Traceable retail meets logistics central
Today's global economy has given consumers an endless variety of options. A few trend-setting brands are now trying to create a personal connection with their products’ origins.
September 3, 2008 11:21 by kippreport
Dubai relies on imports from around the world. Dubai is populated by people from around the world. A growing number of consumers want to be reassured their purchases are safe/ethical/green. These three realities look set to make the trend for traceable retail a real-time advantage in the Middle East.
A new generation of consumers want to know how a product was made, where it was made, who it was made by, and how it was transported to them, says Trend Central. In addition, information regarding the company’s carbon footprint, fair treatment of labor workers, and distribution methods is important to them as well.
A small but growing number of companies have begun to incorporate this type of detailed backstory information into their products, says the trend spotting site. Joining brands such as Patagonia and Timberland are Love, Earth and Icebreaker.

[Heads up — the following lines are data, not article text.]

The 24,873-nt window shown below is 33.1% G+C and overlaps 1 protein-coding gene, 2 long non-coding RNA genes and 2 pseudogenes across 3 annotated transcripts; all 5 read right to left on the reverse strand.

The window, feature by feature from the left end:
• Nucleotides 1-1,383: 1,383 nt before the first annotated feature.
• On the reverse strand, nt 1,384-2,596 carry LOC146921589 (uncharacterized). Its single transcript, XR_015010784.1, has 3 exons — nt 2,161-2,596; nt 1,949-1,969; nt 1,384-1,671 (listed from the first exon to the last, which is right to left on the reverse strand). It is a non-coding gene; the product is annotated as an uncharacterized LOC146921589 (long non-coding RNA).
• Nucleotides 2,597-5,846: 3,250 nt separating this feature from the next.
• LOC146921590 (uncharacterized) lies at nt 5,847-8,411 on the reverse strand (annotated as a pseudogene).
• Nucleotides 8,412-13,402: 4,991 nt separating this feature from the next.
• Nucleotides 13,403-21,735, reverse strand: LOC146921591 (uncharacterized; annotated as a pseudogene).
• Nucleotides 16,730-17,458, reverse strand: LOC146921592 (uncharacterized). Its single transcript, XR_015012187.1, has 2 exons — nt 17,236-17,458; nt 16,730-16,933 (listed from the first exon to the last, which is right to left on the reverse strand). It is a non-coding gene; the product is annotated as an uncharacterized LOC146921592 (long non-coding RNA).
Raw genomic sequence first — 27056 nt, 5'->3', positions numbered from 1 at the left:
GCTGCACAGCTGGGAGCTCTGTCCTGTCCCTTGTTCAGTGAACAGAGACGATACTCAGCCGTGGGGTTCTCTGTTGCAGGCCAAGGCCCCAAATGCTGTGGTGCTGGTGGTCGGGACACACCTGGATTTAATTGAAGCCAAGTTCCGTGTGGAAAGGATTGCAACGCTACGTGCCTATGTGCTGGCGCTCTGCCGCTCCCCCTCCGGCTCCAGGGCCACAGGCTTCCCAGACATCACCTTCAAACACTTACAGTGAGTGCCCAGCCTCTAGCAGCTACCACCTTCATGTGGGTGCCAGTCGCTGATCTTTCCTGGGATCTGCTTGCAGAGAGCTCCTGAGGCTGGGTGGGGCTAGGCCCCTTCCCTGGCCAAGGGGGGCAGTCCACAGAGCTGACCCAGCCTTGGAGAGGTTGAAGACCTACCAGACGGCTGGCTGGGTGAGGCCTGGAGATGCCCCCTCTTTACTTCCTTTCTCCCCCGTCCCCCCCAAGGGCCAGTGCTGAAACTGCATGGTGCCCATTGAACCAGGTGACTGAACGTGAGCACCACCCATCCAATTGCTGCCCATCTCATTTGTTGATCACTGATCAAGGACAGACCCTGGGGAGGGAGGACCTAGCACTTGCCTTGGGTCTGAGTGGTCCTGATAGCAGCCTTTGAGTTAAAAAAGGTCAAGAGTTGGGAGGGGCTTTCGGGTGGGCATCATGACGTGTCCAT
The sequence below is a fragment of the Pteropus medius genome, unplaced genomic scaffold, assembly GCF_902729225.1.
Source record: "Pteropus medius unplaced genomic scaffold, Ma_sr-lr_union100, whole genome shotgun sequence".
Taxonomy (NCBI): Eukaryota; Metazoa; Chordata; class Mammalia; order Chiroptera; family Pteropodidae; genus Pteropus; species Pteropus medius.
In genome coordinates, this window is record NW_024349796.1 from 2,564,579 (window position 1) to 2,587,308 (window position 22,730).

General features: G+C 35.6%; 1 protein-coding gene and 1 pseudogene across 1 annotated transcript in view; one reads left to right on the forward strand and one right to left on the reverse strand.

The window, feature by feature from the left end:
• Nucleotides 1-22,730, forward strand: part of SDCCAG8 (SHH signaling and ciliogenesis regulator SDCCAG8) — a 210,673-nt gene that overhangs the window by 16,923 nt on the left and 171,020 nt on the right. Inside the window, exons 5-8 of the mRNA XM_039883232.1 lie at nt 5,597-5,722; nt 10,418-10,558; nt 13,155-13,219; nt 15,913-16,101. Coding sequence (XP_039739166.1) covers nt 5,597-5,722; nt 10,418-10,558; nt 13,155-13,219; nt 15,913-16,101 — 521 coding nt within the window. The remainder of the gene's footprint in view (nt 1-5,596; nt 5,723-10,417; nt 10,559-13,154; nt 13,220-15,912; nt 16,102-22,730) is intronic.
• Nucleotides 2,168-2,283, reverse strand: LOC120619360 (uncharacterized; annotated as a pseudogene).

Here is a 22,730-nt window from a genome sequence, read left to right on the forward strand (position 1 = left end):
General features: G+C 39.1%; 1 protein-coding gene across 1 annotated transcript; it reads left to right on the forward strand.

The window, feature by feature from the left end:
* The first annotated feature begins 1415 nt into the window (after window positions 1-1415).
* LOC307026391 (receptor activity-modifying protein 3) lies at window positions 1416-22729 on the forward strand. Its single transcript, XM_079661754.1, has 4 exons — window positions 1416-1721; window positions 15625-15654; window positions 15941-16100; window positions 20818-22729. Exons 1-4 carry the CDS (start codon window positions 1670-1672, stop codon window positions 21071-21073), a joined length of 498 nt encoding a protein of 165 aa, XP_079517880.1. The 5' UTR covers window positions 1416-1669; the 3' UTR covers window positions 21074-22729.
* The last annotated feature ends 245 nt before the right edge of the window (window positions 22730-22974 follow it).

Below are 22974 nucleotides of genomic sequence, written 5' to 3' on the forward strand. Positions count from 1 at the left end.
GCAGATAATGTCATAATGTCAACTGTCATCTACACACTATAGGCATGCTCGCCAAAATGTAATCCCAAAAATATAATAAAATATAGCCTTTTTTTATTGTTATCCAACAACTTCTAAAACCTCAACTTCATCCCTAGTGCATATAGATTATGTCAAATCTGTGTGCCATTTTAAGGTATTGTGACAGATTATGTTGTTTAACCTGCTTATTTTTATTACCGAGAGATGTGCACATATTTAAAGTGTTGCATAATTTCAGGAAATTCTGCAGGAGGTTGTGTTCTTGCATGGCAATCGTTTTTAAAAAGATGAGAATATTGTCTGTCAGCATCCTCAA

Love, Earth, a line of fine jewelry sold at Wal-Mart and Sam’s Club, allows shoppers to enter each item’s batch number online to reveal a “chain of custody” – a documentation of locations the item has traveled, from its country of origin clear through to the store it was purchased in.
Icebreaker, a sustainable merino wool clothing company, provides shoppers with a special tag that features a Baacode. Consumers can enter the code on the Icebreaker site to read about the exact sheep that provided the wool in the garment, meet the sheep farmer, and follow the garment along the supply chain from sheep to finished product.
Providing an in-depth look into the lifecycle of a product before it hits the shelf gives consumers vital information they can’t usually access, as well as some reassurance that the process in which it was made and how it came to be in their hands was a positive one.